The man who was given one talent, though, should not be looked upon as a basket case. He was given, by some estimates in today's dollars, $1.4 million to invest on behalf of the master. The man was still a business man, and knew how to invest wisely. He was capable of managing $1.4 million and turning it into almost $3 million dollars. I've never been given $1.4 million, but I doubt it is easy to double that into $3 million, at least not overnight. It still takes a degree of diligent work and even risk. But that man, he was so ruled by fear that he buried it. He did not even try. According to the Master, the man had the capability of succeeding. The Master was at least expecting effort, something, anything. The man was so afraid of the consequences of failure, that he didn't even try. The Master knew if the man tried, that failure wasn't likely; the man had skills to manage a large chunk of money still. The other men, with the five and two talents, surely had a healthy fear of failure, too, but they at least tried to the best of their abilities.

The point of the story is not about doubling money or making millions. The point is that we are supposed to do something, anything, with what we've been given. We are supposed to try, despite a fear of failure. Fear has the ability to paralyze people; that's what it did to the man who buried $1.4 million. Interesting to note in the story that the Master's response to the man who buried it was that the measure of success was not to see if he doubled it, just that he put it to work, just that he tried to the fullest extent of his ability. The man was afraid of the wrong thing. He should not have feared failure, he should have feared failing to try. If you don't even try, failure is already certain. The man feared an unknown end, so he submitted to it and failed instantly. The Master already knew the man given one talent could not have returned five. The Master had realistic expectations of the man's abilities.

You've been given much to work with in life, however little you think it is measured. But the Lord has given you something to manage, something to do on behalf of Him, and He is asking that you try. The Lord's expectations of you is realistic with regard to how He has equipped you. He does not compare you to anyone except you. You are different than me and everyone else in the world. The Lord does not require that you measure your success by the accomplishments of others, but only that you try to the best of your ability. If you are afraid to start, however, then you've already failed. Don't be afraid of failure, be afraid of not trying. If the Lord has faith in your abilities then it is OK to step out. Success is not measured in the outcome, but trying to the best of your abilities. Interesting to note the Master's response to the man who buried his effort. He called the man lazy.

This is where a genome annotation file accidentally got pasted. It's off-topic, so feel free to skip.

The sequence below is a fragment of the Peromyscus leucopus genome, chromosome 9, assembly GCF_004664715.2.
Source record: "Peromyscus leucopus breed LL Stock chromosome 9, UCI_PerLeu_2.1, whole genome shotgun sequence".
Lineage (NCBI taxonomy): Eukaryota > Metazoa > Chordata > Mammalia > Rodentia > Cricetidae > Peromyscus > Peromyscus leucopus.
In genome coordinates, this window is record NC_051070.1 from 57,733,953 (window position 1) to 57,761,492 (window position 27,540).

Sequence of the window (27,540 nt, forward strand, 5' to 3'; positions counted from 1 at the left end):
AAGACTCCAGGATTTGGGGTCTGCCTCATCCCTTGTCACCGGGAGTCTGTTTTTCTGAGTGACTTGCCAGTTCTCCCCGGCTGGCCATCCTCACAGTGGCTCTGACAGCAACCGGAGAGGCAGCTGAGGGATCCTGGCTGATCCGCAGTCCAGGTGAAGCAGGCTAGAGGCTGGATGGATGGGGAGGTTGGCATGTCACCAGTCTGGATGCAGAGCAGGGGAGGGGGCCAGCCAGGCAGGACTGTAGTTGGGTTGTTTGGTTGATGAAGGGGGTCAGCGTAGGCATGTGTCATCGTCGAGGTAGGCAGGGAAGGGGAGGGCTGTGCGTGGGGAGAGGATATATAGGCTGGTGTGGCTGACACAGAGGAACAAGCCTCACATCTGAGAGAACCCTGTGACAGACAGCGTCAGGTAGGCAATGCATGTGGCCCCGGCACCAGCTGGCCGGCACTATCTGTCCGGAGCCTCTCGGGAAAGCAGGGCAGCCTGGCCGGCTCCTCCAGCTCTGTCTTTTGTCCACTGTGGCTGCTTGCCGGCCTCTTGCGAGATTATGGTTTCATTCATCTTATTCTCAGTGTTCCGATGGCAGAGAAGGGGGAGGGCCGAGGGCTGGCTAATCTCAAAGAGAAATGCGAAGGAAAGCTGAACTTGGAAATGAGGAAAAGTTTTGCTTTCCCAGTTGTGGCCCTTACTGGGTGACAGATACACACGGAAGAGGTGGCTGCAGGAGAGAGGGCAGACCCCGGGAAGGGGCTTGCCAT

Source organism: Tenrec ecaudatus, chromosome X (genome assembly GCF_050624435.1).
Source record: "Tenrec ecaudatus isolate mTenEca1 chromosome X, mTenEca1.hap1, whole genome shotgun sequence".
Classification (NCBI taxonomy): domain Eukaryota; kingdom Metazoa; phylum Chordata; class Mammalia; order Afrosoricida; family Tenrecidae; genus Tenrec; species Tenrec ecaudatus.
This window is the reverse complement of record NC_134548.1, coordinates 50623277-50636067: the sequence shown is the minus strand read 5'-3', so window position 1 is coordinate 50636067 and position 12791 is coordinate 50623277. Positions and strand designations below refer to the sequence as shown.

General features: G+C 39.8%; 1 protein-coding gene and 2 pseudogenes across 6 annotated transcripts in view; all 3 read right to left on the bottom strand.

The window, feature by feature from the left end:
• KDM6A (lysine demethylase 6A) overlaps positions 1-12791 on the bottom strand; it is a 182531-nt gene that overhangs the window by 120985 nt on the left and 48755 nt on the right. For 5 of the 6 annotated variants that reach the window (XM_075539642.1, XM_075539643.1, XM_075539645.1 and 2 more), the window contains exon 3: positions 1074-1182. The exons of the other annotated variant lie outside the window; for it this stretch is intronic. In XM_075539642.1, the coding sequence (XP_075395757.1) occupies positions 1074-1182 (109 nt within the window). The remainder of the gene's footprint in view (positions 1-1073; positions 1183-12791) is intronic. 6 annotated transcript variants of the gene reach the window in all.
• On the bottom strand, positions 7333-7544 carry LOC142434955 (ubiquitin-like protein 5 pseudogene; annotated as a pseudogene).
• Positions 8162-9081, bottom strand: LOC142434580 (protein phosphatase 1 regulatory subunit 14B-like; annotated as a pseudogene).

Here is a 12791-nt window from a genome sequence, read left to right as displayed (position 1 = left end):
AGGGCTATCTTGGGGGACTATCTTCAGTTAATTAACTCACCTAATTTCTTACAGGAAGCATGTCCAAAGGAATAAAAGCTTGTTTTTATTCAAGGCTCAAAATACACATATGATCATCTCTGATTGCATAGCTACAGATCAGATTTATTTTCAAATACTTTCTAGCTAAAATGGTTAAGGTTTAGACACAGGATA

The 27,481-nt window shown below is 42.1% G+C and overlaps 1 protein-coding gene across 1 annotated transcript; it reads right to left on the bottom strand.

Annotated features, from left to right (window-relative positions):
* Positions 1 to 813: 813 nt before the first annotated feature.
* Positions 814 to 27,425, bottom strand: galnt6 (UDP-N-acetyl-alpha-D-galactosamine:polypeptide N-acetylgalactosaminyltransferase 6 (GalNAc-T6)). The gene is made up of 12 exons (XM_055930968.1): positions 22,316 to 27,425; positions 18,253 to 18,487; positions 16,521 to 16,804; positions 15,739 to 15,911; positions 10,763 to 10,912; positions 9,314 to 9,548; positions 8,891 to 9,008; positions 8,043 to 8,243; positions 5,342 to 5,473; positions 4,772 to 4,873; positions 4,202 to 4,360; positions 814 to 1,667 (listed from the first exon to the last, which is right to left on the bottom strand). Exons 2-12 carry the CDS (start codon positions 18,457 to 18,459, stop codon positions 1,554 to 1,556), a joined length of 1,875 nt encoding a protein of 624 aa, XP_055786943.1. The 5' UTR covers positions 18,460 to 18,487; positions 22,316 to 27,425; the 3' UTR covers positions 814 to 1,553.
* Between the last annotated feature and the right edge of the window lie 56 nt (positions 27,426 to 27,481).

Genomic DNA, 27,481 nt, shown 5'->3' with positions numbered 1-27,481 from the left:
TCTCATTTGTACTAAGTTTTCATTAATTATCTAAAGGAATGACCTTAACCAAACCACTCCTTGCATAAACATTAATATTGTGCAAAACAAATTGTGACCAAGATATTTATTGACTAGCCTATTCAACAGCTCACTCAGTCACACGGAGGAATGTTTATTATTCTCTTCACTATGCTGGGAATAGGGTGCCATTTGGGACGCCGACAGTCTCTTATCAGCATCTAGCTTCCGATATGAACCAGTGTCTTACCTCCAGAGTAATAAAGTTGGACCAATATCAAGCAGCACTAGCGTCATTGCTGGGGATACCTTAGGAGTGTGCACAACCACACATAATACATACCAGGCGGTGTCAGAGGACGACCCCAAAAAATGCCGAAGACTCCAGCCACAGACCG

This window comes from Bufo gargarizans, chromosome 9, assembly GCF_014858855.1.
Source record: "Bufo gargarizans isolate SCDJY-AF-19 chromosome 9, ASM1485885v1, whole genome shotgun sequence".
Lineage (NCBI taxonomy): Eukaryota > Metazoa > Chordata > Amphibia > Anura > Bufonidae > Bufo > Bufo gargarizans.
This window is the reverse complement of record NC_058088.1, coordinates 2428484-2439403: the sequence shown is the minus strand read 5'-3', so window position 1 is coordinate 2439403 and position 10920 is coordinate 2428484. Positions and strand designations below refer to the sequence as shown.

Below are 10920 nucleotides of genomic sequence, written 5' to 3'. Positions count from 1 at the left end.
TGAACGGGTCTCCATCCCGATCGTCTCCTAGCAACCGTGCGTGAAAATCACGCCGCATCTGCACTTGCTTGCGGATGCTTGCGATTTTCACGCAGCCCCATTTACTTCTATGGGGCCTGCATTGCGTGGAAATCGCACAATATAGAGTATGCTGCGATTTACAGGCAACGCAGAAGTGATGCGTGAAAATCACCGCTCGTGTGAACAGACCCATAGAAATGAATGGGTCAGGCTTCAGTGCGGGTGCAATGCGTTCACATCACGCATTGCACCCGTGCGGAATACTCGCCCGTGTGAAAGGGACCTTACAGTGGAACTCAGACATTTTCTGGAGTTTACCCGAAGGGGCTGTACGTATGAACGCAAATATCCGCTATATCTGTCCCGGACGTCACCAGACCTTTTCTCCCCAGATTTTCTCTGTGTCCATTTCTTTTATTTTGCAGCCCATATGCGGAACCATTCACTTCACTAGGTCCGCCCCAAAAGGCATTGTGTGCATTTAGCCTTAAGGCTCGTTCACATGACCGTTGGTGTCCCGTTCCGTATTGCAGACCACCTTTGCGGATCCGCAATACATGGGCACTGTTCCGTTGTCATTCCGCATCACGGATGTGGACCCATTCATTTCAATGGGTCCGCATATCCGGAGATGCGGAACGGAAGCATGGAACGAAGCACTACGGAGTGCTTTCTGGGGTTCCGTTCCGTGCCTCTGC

Don't take my word for it; look it up: Psalm 111:10, Proverbs 9:10, Jeremiah 18, Matthew 25:14-30, Luke 19:12-28, Romans 19:21 

Sunday, September 10, 2017

If I Die I Die

If I Die I Die
September 11, 2017
Esther 4:16  ". . .And if I die, I die."

The story of Esther is famous enough that little needs told of it. There is a poetic portion of the true tale that reads, "such a time as this." Those words, suggesting that Esther was placed as queen by Divine providence to save her people from destruction were never spoken by Esther. Those words were spoken by Mordecai, her uncle. Mordecai feared for his own life, but not just his own life, his entire family and people. He was a good man and knew thousands of innocent people were going to die. Mordecai put on sackcloth when he heard the news of the impending death. This sackcloth not only signified mourning, but signified he was on his knees before his God searching for a way out of the mess, insight only gained through prayer. Esther, on the other hand, was slightly selfish and insecure enough to hope that hiding her identity would at least keep her alive. Esther was self-serving at this time.

Mordecai convinced her to consider those poetic words, that she was place there for such a time as this, to save the people from certain death. Esther needed this encouragement, but the encouragement was not enough to make her bold or give her the insight as to how to attempt to save everyone. The encouragement for her to consider her position was just enough to put Esther on her knees in prayer. Mordecai was already prayed up but could not act on Esther's behalf. She had to be encouraged to seek the Lord for herself on the matter. And so she did. She did not just take Mordecai's word, she prayed earnestly for divine wisdom into the matter. You cannot say Mordecai convinced her, influencing her to sacrifice her life, she had to come to that consensus on her own, consider some other words Mordecai spoke to her. He told her that if she kept quiet, the Lord would have to find another willing vessel to accomplish His will.